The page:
It’s a very graphic and blow by blow (no pun intended) description of the act, as Neil forces Augusten, spreadeagled on the bed, his arms held out and helpless, his head banging the headboard. Yet Burroughs handles this scene, which is almost a rape of young Augusten, in a realistic manner that shows the confusion without fear, the physicality and discomfort, the rawness without full understanding of an adolescent who knows, and yet doesn’t know exactly what’s going on.

I feel like I’ve walked through some door, into some room, and I’ll never be able to leave. I feel like nothing is the same. Just like thaat. Nothing will ever be the same again.

I also feel like I can’t ever tell anybody about this. I can’t tell Natalie, although I really, really want to.

What happened has to be all mine.

I feel crowded by this. Like I need to go home and think about it for a week or maybe the rest of my life. How can I go to school in the morning? It’s already after midnight and I have to be up at seven-thirty to make it there by eight-fifteen.  (pg. 118)

As much as Augusten has been through, we hurt for him that this is what his first sexual encounter is like. It is rough, it is not pleasurable, but it is not frightening except for his worry about being unable to breath. It is visual, he is aware of the sounds his mouth makes, he is aware of Neil’s body and his own head cracking against the headboard. He is also aware of a crack in the ceiling visible partly behind (above) Neil and wonders if it crosses the whole ceiling. He wonders if he could peel the paint off in a sheet. In other words, he is not completely in the moment, whether from conscious choice or from the reality of his discomfort.

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LITERATURE: Running With Scissors – Truth in Memoir

It’s very rare that I check reviews on a book as I’m reading it, preferring to establish my own take on it and not be influenced by others. I’ve done it before, usually when I’m reading something that’s been hailed as the greatest thing since Shakespeare and I’m just not getting that from it. I can’t see slogging through the whole book or worse, tossing it aside unfinished, simply because I missed the point and would have enjoyed it had I understood what I was overlooking.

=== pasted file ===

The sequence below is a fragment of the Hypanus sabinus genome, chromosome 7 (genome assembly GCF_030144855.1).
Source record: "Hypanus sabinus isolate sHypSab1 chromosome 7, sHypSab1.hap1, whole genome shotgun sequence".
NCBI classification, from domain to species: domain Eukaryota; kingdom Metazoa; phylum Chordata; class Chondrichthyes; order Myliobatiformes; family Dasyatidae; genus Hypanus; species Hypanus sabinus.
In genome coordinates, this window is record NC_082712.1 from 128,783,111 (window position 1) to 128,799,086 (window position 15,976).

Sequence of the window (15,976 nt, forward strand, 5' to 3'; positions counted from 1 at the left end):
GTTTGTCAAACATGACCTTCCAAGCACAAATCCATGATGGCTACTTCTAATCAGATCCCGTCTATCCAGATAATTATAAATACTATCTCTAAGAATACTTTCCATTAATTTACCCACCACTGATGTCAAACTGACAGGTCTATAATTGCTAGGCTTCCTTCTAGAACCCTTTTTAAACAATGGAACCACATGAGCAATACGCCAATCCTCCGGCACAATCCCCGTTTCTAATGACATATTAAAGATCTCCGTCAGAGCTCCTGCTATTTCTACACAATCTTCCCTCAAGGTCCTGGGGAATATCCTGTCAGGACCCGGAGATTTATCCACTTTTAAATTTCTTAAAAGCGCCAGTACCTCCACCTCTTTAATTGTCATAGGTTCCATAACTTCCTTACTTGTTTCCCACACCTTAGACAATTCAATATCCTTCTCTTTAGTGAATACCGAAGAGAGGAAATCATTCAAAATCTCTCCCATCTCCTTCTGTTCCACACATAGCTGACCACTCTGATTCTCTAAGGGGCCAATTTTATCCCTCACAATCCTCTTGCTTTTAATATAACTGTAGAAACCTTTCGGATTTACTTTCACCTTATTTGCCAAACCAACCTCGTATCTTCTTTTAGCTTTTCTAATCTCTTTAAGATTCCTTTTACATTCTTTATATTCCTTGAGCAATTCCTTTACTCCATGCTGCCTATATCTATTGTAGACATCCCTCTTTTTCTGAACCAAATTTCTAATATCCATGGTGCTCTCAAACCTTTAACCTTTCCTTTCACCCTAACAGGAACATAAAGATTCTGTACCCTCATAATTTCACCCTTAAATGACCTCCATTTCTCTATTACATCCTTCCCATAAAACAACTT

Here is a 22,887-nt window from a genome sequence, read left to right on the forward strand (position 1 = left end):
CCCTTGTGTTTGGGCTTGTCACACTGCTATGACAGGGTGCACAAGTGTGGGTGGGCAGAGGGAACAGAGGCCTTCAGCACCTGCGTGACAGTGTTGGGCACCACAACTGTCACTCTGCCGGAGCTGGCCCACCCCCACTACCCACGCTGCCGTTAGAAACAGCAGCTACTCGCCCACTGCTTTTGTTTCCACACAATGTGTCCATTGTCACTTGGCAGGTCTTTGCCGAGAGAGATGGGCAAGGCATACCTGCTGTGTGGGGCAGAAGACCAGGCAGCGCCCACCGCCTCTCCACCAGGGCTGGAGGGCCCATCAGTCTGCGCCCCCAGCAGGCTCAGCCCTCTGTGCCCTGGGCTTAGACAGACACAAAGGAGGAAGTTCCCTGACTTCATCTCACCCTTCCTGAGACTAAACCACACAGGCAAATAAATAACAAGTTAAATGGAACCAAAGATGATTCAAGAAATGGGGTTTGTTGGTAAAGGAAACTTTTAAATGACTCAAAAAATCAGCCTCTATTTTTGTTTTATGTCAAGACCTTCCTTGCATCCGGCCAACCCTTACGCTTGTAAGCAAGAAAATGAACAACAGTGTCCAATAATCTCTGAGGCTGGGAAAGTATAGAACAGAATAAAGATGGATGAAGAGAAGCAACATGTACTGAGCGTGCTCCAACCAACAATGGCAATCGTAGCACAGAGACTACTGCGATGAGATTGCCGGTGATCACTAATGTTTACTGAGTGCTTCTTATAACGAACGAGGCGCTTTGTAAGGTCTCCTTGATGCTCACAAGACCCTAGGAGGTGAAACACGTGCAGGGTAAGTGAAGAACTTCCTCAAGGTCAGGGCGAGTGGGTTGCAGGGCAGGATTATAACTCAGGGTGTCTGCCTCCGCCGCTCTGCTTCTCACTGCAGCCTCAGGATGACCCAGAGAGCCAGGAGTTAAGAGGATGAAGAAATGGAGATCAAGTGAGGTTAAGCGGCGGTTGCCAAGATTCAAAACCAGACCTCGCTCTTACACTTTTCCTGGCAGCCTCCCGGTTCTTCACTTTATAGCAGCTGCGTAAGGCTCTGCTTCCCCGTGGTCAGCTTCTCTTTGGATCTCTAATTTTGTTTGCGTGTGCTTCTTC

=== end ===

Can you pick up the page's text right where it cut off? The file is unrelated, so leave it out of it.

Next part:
That said, I was at that point with Burrough’s story and doubted the truth of it. Googling it brought up a lawsuit by the family thinly disguised as the Finches protesting the reality as presented by Augusten Burroughs in this book.

Oddly enough, the item I found hard to believe was in fact true, that being Dr. Finch allowing his young daughter to go live with one of his older male patients. I found much about Dr. Finch to be sort of at the edge and in fact, he was subjected to loss of his license to practice for this very thing.

However, according to the family, Burroughs took creative license into the realm of hurtfulness and harm to the family by his accounting of his time spent with them. Some things are embellished, some are called outright lies.

I don’t like being taken for a fool; it’s one of the things I hate the most that people do to each other. That said, and some quick research into the acceptable boundaries of the definition in publishing terms of “memoir,” and I have decided to continue reading the book and take Burrough’s story with a grain of salt. He may be, in my opinion, an “unreliable narrator,” though this is not a term normally used in non-fiction. I’ll grant him his perception–which I’ve already been open-minded about, and label him mean at the worst if he’s colored his facts and characters unflatteringly simply for sensationalism.

Or toss the book if it goes too far.

(Note: The lawsuit was settled thusly:

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LITERATURE: Running With Scissors – More on Veracity

I question little in fiction. I have a hard time, however, accepting as fact in a memoir or non-fiction narrative, even allowing for perception, something like this:

At first I thought it was weird that Natalie had a legal guardian, considering she already had a father. But Dr. Finch believed a person his or her own parents. So at thirteen, Natalie had chosen one of her father’s patients, Terrance Maxwell, who was forty-two and rich. So now she lived with him and attended a private prep school that he paid for. Just like Vickie lived with a pack of hippies that traveled from barn to barn all across America. Every six months or so, Vickie would make a pit stop back home in Northampton. (pg. 86)

Sure, it could be true, but come on? A psychiatrist–even one as whacky as Finch–allowing a 13 year-old to go live with one of his patients, a 42 year-old rich guy?

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LITERATURE: Running With Scissors – Voice and Reliable Narrator

Not reading this as quickly as I’d expected–now that I’ve semi-gotten over my inability to concentrate on anything longer than flash fiction. I suspect that while it’s an easy, enjoyable read, it’s also presenting two problems for me.